mile from Marbach and a little over one mile from Potranco; in other
words, it's more ideally located for a crossover. Furthermore, the Falcon Wolf/Dove Canyon
location connects a roadway on both sides of Loop 1604, also a
more ideal situation. Were it not for the steep elevation differences
there, a crossover would have been built there many years ago.
Finally, it is planned for Falcon Wolf to eventually extend to Marbach
on the east
(and it essentially already does now via Big Wolf Creek) and for Dove
Canyon to eventually
extend to Grosenbacher via American Lotus on the west, thus making it a future
east-west thoroughfare and making the overpass at Loop 1604 more
logical. In other words, the overpass at Falcon Wolf/Dove Canyon is one
important piece of a puzzle that's still being put together.
- Why are the new sections of Loop 1604 only four lanes? It needs to be six lanes or more.
number of lanes for a new roadway is based on current and projected
traffic volumes for the next 20 years. Twenty years is the accepted
planning horizon for a couple of reasons. First, that's the length of
time before a road will need major repairs and upgrades simply due to
age (i.e. the road's expected lifespan). Second, that length of time is
the longest that any projections can be considered even remotely
reasonable. Since nobody has a crystal ball, traffic
projections are "educated guesses" based on the
best data available for future development in an area and past growth.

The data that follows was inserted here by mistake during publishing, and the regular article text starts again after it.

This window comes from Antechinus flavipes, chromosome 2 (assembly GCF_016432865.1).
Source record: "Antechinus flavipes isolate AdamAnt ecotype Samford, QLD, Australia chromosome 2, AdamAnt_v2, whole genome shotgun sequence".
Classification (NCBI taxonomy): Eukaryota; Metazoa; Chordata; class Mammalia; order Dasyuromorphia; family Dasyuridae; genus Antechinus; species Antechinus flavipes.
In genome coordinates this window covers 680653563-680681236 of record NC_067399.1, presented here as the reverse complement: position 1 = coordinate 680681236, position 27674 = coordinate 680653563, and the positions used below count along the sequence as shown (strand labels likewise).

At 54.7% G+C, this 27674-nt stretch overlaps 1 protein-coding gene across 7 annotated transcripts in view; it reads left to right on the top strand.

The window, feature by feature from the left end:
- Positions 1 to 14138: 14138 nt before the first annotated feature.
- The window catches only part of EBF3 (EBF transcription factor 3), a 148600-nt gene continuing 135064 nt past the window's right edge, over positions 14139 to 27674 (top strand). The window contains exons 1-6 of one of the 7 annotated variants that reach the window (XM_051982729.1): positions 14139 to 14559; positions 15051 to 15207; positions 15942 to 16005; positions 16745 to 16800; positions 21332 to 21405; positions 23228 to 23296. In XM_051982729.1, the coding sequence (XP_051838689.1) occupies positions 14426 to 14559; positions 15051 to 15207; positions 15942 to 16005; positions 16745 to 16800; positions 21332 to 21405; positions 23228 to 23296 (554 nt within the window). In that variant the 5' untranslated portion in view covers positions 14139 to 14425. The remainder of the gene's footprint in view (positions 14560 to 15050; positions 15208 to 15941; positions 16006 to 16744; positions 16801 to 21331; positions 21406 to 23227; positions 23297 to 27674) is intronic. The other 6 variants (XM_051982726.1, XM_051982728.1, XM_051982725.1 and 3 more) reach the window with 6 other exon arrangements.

Roads are then planned based on those projections. In the case of the
new segments of Loop 1604, those projections show that four lanes will
be adequate for the 20 years. TxDOT, as a steward of taxpayer dollars,
cannot spend more than they can justify, a policy I'm sure most
taxpayers support, especially with all the other needs that need
- Is the one-way access road at the eastbound US 90 exit to Loop 1604 permanent? If so, why?
has been a heated topic of conversation especially among residents
of the Canyon Crossing subdivision off of Cagnon
Road southwest of the US 90/Loop 1604 intersection. The answer is yes,
this is a permanent change. The reason why is simple-- safety. One-way
access roads have been proven to reduce crashes dramatically. In this
case especially, the left turn onto Cagnon was fairly close to the
exit from US 90. Therefore, high-speed traffic exiting from US 90 was
quickly in a conflict with that left-turning traffic.
Furthermore, one-way access roads are much more efficient from a
traffic-carrying perspective-- an important consideration in a growing
area. A future expansion project on US 90 will extend the access road
to the west, which could help mitigate the impact of this change. (Note
that this change was actually not done as part of the project discussed
on this page, but I've addressed it here because this page covers
ongoing construction at this location.)
the image below to open the detailed schematic for this
project from TxDOT with my own annotations added to help clarify and
explain the various elements. The schematic will
open in a new window that you can scroll and zoom.
are somewhat large and may take a few seconds to open.)